Treasury and the IRS issued long-anticipated proposed regulations (REG-163113-02
) on Aug. 2 that are designed to curb potentially abusive valuation discounts claimed by taxpayers when interests in family-controlled entities (FCEs), such as family limited partnerships (FLPs), are transferred.
For decades, many high-net-worth individuals have used FCEs as part of their estate planning. FCEs are used to organize a family’s business and investment activities and can be used as vehicles for transferring family and business assets to the next generation, while addressing both tax and nontax issues. The government, however, has been wary of individuals’ using FCEs to artificially lower their gift, estate and generation-skipping transfer (GST) tax burdens by claiming (what are in the government’s view) unwarranted discounts. The proposed regulations were issued to address this concern, and if they are finalized, the proposed regulations could materially increase the transfer tax value of interests in these entities and dramatically affect the estate plans of many high-net- worth families.
In addition to the significant changes discussed below, the proposed regulations make minor clarifications to existing regulations under Sections 2701 and 2704, which govern the valuation rules of transfers of certain interests in corporations and partnerships, and the treatment of certain lapsing rights and restrictions. The existing regulations refer to only corporations and partnerships. The clarifications of the proposed regulations make it clear that Sections 2701 and 2704 also apply to “newer” types of entities, like limited liability companies (LLCs).
Lapsed voting or liquidation rights
Section 2704(a) treats the lapse of certain voting or liquidation rights as a transfer by gift or at death. This provision was designed to overrule the outcome in Estate of Harrison v. Commissioner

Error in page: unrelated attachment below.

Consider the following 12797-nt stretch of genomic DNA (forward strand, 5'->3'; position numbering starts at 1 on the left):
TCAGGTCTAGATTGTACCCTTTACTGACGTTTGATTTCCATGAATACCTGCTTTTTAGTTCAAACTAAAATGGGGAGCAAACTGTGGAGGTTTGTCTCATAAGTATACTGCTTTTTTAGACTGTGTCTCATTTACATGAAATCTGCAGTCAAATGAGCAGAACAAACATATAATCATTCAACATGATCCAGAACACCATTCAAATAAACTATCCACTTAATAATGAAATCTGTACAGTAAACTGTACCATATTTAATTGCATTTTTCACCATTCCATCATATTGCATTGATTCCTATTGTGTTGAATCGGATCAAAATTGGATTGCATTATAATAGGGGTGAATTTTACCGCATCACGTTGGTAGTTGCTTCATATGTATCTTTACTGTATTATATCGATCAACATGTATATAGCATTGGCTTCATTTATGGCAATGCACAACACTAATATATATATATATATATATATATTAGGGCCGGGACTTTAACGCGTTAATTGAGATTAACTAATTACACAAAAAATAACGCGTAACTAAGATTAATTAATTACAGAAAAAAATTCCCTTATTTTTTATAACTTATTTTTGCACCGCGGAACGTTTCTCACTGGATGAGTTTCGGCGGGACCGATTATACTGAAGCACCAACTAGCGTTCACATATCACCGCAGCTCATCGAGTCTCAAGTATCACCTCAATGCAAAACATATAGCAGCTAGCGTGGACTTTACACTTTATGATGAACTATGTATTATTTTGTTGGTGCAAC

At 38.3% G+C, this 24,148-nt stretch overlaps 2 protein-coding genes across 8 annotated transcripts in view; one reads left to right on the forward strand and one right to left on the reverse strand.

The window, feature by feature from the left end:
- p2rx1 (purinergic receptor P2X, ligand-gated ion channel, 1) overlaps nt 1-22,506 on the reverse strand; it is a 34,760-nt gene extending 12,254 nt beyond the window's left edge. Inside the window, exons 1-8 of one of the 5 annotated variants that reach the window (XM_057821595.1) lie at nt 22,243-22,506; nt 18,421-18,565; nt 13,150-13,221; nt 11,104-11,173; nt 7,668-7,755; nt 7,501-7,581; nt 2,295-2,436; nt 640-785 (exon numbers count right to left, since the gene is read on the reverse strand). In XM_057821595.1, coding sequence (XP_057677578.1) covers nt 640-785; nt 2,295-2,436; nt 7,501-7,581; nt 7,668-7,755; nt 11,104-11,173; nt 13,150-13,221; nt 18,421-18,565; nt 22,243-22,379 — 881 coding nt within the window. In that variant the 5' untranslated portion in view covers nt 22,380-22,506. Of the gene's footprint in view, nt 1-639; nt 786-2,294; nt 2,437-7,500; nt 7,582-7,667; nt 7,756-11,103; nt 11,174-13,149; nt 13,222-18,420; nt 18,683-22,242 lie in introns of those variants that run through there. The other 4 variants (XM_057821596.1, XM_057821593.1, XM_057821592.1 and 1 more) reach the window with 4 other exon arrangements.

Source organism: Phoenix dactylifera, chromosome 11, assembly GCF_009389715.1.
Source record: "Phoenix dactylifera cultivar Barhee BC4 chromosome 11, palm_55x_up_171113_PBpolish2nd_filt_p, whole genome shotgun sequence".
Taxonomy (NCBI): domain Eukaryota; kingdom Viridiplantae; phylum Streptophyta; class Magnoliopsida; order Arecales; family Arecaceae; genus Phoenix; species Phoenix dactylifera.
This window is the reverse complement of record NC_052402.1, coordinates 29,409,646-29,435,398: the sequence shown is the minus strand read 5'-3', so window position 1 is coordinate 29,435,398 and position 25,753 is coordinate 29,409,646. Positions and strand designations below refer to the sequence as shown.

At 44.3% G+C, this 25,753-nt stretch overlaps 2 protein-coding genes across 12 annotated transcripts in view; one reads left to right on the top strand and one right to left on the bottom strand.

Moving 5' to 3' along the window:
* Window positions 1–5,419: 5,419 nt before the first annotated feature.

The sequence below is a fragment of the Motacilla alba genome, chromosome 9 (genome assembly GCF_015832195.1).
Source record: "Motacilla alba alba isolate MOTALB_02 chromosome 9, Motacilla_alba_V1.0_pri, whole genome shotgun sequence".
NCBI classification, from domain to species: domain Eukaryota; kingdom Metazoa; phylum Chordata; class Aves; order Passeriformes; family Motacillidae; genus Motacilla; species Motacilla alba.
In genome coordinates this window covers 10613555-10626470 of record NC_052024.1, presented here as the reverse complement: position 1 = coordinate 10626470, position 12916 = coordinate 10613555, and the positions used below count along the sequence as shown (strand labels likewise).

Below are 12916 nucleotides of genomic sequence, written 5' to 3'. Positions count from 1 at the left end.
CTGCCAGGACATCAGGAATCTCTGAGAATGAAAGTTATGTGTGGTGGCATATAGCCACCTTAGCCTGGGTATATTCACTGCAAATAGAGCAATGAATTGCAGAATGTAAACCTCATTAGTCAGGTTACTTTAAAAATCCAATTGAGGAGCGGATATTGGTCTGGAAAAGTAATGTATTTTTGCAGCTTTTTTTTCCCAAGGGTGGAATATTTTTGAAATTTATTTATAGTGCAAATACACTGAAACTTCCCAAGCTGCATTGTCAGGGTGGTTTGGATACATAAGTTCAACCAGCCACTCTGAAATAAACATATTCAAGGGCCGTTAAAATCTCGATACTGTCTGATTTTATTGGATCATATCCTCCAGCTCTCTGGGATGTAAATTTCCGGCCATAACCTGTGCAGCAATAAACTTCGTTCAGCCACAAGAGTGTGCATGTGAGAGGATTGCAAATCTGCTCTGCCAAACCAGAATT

, T.C. Memo 1987-8 (Jan. 6, 1987), where a liquidation right lapsed at the decedent’s death, reducing the estate tax value of the decedent’s interest.
The existing regulations exempt from Section 2704(a) lapses where the individual and his or her family “control” the entity both before and after the transfer. The proposed regulations would add a requirement that the lapse not occur within three years of the transferor’s death. This means a lapse of voting or liquidation rights could retroactively become subject to the Section 2704(a) valuation rules if an untimely death occurred, resulting in the value of the deemed to transfer to be added to the transferor’s gross estate.
The following example illustrates how the proposed regulations might apply:
Angela owns 84% of the single outstanding class of stock of Angela’s Pasta, Inc. The bylaws require at least 70% of the vote to liquidate the company. Angela gives half of her stock to her three children (14% to each). Because the family’s ability (acting as a group) to liquidate Angela’s Pasta exists both before and after the gifts, Section 2704(a) does not apply to Angela’s liquidation of the company. However, if Angela died within three years of making the gifts, the lapse of her ability to liquidate Angela’s Pasta would be treated as the lapse of her liquidation right occurring at her death.
If the liquidation value of her 84% interest was $15 million (the estimated value she would have received upon liquidation using date-of-death values) and the value of her 84% interest valued as a going concern (with no ability to compel liquidation) was $13 million, the difference of $2 million (the value of the liquidation right that lapsed) would be added to her gross estate. At a 40% tax rate, this would increase the estate tax by $800,000.